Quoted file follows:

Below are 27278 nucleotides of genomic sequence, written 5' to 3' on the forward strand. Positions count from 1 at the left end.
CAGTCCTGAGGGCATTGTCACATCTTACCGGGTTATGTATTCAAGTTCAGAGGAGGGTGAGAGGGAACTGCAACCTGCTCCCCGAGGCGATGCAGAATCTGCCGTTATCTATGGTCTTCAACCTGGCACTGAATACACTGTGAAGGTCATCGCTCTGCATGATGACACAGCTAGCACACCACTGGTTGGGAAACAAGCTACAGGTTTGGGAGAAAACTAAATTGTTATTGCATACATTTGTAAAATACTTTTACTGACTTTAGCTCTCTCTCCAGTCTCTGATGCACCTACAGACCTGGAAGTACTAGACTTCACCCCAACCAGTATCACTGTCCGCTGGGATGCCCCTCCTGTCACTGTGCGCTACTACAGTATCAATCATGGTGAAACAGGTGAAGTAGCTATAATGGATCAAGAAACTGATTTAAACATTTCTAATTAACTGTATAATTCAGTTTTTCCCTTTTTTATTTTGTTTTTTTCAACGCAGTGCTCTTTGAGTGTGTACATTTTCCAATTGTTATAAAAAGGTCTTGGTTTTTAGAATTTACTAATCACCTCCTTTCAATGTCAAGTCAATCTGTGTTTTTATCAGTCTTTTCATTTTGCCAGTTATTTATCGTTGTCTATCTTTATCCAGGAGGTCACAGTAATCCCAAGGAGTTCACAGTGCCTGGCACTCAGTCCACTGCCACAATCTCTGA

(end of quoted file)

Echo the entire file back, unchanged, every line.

Below are 27278 nucleotides of genomic sequence, written 5' to 3' on the forward strand. Positions count from 1 at the left end.
CAGTCCTGAGGGCATTGTCACATCTTACCGGGTTATGTATTCAAGTTCAGAGGAGGGTGAGAGGGAACTGCAACCTGCTCCCCGAGGCGATGCAGAATCTGCCGTTATCTATGGTCTTCAACCTGGCACTGAATACACTGTGAAGGTCATCGCTCTGCATGATGACACAGCTAGCACACCACTGGTTGGGAAACAAGCTACAGGTTTGGGAGAAAACTAAATTGTTATTGCATACATTTGTAAAATACTTTTACTGACTTTAGCTCTCTCTCCAGTCTCTGATGCACCTACAGACCTGGAAGTACTAGACTTCACCCCAACCAGTATCACTGTCCGCTGGGATGCCCCTCCTGTCACTGTGCGCTACTACAGTATCAATCATGGTGAAACAGGTGAAGTAGCTATAATGGATCAAGAAACTGATTTAAACATTTCTAATTAACTGTATAATTCAGTTTTTCCCTTTTTTATTTTGTTTTTTTCAACGCAGTGCTCTTTGAGTGTGTACATTTTCCAATTGTTATAAAAAGGTCTTGGTTTTTAGAATTTACTAATCACCTCCTTTCAATGTCAAGTCAATCTGTGTTTTTATCAGTCTTTTCATTTTGCCAGTTATTTATCGTTGTCTATCTTTATCCAGGAGGTCACAGTAATCCCAAGGAGTTCACAGTGCCTGGCACTCAGTCCACTGCCACAATCTCTGA